JEP 132: More-prompt finalization
Rezaei, Mohammad A.
Mohammad.Rezaei at gs.com
Mon Jun 1 15:03:49 UTC 2015
I read the code in the prototype and I liked what I saw (even excited!), which is the reason I spoke up.
On the API side, I was mulling over what the addition of bulk methods and even just a size() method could do to help and it struck me: the JDK has come a long way since 1.0 and there are now fully fledged, well thought out queue implementations. Is there a reason ReferenceQueue can't be upgraded to be one of those (api and/or implementation wise)?
I hope given all the reasoning that's gone into the canonical queue implementations there wouldn't be a lot of reason to debate their usefulness. But just as an example, let's consider having access to a fast, roughly accurate ReferenceQueue.size() method for the hash structures use case. A hash structure has to find the freed instances and remove them. If size() returns a large portion of the total entries, it would be better to re-hash the structure and bulk clear the references instead.
Unfortunately, I don't have a great benchmark, so I can't run the prototype quickly. I'll have to put some time aside to figure out a good way to represent the situation before I can come back with meaningful numbers.
From: Peter Levart [mailto:peter.levart at gmail.com]
Sent: Monday, June 01, 2015 5:04 AM
To: Rezaei, Mohammad A. [Tech]
Cc: 'hotspot-gc-dev at openjdk.java.net openjdk.java.net'; 'core-libs-dev at openjdk.java.net'
Subject: Re: JEP 132: More-prompt finalization
On 06/01/2015 04:42 AM, Rezaei, Mohammad A. wrote:
The problems start with the ReferenceQueue object and the heavy synchronization in it. Consider structures like j.u.WeakHashMap that need to expunge entries. If such structures are made somewhat concurrent, the lock in ReferenceQueue starts to become a serious problem:
- In structures that are concurrent at the entry level (like jdk 8's ConcurrentHashMap), if methods like get() or put() try to expunge, the lock in ReferenceQueue renders the structures non-concurrent.
The presented prototype changes the implementation of ReferenceQueue. It doesn't use a lock any more for enqueu-ing when there are no waiters and never for poll-ing. ReferenceQueue.poll() is a single volatile read when queue is empty and a read followed by CAS when it is not (with retries when contended). If there is a desire and new API could be extended, the method like the following:
Iterator<Reference<? extends T>> pollChunk(int maxChunkSize);
...could return a chunk of enqueued references (or an empty iterator) so that the reduced number of CAS instructions per de-queued reference could be traded for the greater probability of retries because of contention.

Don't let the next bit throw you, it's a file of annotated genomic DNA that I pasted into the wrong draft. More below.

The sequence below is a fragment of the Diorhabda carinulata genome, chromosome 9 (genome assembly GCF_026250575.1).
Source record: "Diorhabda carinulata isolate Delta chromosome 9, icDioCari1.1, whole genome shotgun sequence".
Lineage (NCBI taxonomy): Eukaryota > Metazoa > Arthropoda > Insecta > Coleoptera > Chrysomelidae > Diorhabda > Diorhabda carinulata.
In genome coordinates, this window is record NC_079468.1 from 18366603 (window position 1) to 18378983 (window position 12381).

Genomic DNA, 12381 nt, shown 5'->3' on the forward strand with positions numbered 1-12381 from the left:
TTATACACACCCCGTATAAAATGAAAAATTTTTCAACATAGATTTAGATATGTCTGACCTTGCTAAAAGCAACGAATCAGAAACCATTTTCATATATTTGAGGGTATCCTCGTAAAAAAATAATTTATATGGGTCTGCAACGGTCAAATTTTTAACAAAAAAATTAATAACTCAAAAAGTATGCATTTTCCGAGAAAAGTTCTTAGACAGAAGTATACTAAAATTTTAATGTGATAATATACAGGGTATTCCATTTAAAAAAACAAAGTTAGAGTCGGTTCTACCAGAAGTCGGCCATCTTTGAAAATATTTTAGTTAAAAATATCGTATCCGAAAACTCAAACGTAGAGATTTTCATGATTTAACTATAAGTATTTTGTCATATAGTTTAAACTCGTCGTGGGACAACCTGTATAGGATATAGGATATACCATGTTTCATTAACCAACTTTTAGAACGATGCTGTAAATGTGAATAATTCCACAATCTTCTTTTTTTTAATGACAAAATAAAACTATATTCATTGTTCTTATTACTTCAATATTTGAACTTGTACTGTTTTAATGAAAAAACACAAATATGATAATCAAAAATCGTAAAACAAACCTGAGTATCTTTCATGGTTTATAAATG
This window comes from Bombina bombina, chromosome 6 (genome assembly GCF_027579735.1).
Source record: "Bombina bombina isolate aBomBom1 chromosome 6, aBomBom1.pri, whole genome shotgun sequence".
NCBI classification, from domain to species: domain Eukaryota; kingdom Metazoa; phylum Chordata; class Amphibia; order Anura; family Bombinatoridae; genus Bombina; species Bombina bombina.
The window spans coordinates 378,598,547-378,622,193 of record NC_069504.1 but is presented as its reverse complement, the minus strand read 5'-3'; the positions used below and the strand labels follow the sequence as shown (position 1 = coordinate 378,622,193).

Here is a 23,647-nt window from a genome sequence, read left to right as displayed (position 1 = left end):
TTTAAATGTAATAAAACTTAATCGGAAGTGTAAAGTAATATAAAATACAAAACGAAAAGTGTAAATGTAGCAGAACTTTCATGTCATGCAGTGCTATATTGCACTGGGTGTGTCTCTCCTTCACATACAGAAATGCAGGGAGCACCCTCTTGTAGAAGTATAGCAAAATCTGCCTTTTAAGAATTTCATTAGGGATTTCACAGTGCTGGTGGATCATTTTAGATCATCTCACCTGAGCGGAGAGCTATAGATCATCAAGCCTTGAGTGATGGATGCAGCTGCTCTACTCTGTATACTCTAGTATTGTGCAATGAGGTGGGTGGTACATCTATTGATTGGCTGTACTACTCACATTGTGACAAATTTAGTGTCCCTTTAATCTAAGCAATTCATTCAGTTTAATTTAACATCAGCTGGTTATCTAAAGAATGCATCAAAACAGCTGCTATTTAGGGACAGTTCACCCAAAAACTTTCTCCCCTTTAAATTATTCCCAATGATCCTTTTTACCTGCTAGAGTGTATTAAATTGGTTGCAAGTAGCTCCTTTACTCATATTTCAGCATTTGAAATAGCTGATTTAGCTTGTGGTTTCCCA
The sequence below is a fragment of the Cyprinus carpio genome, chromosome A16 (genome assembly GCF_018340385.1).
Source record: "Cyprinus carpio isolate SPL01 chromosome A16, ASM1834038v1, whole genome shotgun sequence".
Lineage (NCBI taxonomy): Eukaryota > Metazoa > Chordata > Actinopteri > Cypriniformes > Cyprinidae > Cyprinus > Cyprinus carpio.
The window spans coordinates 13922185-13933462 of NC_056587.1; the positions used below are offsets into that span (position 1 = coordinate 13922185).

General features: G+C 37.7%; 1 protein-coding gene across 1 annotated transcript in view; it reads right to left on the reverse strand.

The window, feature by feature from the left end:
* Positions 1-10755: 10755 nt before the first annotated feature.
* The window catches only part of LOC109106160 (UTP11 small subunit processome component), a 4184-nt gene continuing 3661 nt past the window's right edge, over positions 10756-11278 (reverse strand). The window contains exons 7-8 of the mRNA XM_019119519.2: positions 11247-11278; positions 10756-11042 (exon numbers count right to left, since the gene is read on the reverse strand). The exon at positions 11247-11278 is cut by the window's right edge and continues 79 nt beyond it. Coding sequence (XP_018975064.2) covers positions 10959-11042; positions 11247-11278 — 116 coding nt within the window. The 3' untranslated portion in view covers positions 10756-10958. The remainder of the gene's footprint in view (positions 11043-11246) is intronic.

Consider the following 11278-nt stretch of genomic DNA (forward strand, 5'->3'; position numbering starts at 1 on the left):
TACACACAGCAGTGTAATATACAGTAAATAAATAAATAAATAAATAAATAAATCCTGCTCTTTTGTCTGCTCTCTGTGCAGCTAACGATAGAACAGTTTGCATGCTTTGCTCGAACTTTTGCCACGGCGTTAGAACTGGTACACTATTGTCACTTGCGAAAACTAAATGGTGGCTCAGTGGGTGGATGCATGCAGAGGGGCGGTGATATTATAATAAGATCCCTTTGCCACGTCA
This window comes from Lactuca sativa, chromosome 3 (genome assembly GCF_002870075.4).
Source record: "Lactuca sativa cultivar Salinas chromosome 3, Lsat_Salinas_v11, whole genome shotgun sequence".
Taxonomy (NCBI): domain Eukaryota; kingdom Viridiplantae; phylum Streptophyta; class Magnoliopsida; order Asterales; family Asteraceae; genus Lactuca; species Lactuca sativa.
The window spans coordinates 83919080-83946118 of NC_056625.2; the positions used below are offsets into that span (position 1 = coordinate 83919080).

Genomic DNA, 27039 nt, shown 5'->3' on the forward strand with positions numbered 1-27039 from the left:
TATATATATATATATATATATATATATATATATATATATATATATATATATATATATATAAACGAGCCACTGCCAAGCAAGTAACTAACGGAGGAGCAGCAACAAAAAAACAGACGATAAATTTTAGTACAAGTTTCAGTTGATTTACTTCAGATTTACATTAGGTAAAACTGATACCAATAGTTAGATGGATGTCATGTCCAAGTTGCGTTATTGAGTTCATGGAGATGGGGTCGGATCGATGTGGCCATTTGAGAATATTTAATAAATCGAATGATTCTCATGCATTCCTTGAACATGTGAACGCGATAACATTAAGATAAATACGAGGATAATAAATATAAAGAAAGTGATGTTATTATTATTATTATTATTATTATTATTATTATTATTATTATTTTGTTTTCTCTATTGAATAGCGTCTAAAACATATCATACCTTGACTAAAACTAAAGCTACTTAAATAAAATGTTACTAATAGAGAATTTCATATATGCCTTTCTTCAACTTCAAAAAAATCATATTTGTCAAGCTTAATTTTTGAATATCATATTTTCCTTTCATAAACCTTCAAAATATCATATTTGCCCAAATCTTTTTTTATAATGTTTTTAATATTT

- In structures that are multi-reader-single-writer locked, read methods cannot expunge (because they have to promote to a writer), but they can't even check the queue, because that turns the multi-reader structure into a synchronized one.
By checking you mean poll() which also de-queues a reference if available? What do you do when this happens. Would you need a peek() method maybe?
- In addition to expunge calls contending on the ReferenceQueue lock, ReferenceHandler thread can also contend on the same lock.
That's right. And in the presented prototype, this is minimized by allowing ReferenceHandler thread to enqueue a chunk of pre-prepared references in one go, minimizing the need to frequently notify any possible waiters via a lock.notifyAll().
- There is no fast clear() method on ReferenceQueue. That would be quite useful on a resize event.
This would be easy to implement if new API could be added.
The above issues forced us to have a dedicated thread that does periodic expunging of References. This works ok under light load, but can fall behind under heavy load.
Because of the overhead/bottleneck of the reference processing I assume. It would be great if you could check whether the prototype in webrev.02 improves your situation. It should be simple. Just compile the sources and prepend the resulting classes to the bootclasspath of the JDK.
Can you elaborate some more on what twists were necessary or what problems you had?
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